Andrey Rzhetsky, UChicago
At first, it might seem simple enough to explain how flu spreads. But try explaining the icky phenomenon beyond "sneezing or coughing on someone else," and you'll realize it's a lot more complicated than that. Fortunately, scientists are putting their heads together for all of our sakes to help explain what really drives the spread of the flu. As gross and unpleasant as flu season is, a recent study about it is actually pretty fascinating.
The February 2018 findings, published in the journal eLife, studied a bunch of data focusing on more than 150 million people over the course of nine years and created models that predicting how flu spreads in the US. The main takeaway? The flu literally spreads like wildfire in our country, starting from the southeastern portion and wreaking havoc in its path.
The researchers explained the forest fire comparison by detailing all the factors that make a disgusting flu outbreak possible. These factors include high "social connectivity" — or having a large group of close friends and family members — along with warm, humid weather and the collective movement of people as they travel — even for short distances.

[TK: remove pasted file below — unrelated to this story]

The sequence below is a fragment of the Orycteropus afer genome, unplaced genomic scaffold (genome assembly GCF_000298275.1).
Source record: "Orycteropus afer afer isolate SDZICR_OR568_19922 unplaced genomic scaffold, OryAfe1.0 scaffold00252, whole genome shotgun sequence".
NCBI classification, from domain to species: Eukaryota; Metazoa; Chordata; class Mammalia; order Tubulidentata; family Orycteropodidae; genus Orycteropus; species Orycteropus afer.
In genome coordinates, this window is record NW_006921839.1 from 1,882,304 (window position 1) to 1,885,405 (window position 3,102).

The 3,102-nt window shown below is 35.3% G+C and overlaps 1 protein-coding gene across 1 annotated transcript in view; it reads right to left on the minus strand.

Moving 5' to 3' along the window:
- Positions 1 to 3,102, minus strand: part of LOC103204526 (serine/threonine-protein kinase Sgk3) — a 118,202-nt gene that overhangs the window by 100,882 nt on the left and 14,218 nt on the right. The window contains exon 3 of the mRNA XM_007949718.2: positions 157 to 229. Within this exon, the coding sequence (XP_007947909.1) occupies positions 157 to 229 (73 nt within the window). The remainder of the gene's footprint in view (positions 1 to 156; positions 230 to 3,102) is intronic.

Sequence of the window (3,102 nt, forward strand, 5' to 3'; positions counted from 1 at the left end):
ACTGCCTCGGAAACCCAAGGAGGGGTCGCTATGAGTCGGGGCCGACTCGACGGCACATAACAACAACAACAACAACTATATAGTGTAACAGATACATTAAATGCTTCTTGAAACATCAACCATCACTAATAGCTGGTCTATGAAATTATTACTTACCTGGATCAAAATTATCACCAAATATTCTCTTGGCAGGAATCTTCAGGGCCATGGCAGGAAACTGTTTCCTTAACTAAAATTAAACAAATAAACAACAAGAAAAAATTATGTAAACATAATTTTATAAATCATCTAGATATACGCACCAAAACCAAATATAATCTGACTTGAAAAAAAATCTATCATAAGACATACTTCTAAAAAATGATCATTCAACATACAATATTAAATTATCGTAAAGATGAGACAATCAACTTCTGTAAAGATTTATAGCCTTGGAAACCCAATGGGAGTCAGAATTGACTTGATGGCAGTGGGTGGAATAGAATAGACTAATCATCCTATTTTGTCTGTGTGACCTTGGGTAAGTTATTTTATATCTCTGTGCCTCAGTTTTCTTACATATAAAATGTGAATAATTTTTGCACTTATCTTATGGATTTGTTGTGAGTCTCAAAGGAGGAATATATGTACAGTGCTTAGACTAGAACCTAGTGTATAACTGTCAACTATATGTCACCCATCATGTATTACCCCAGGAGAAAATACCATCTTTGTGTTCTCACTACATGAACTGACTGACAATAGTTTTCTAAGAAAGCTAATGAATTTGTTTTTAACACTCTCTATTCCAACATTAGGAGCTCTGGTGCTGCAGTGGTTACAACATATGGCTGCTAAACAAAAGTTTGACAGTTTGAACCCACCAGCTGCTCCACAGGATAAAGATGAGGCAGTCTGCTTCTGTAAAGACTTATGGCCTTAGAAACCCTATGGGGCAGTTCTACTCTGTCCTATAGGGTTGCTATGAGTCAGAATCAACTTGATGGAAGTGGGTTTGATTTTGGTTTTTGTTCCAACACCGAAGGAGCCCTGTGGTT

In a release, the scientists summed it up like this: "This high social connectivity is the flammable material. The spark is the warm, humid weather of the southern coast, and the wind is the collective movement of all these people, over short distances by land, as they drive from county to county."
Is it just us, or is it kind of a bummer that all the steps that lead to a flu outbreak — catching up with pals, sunny days — are all things that make us so happy? But the good news is that this doesn't mean we have to stop enjoying those things; it's just that we need to pay even closer attention from now on whenever we hear news from public health officials about flu season — especially now that these models can possibly help them pinpoint where they need to focus most of their flu prevention efforts.
"For example, if flu-like symptoms are being reported in one county, you could tell people in neighboring counties to stay away from crowds, or you could focus vaccination efforts in certain places in advance," said lead author Andrey Rzhetsky, PhD. "It could be used essentially as a weather forecast for the flu."
After this year's brutal flu season, that sounds like a forecast we need!
Next, learn easy ways to quickly warm up a cold home in the video below: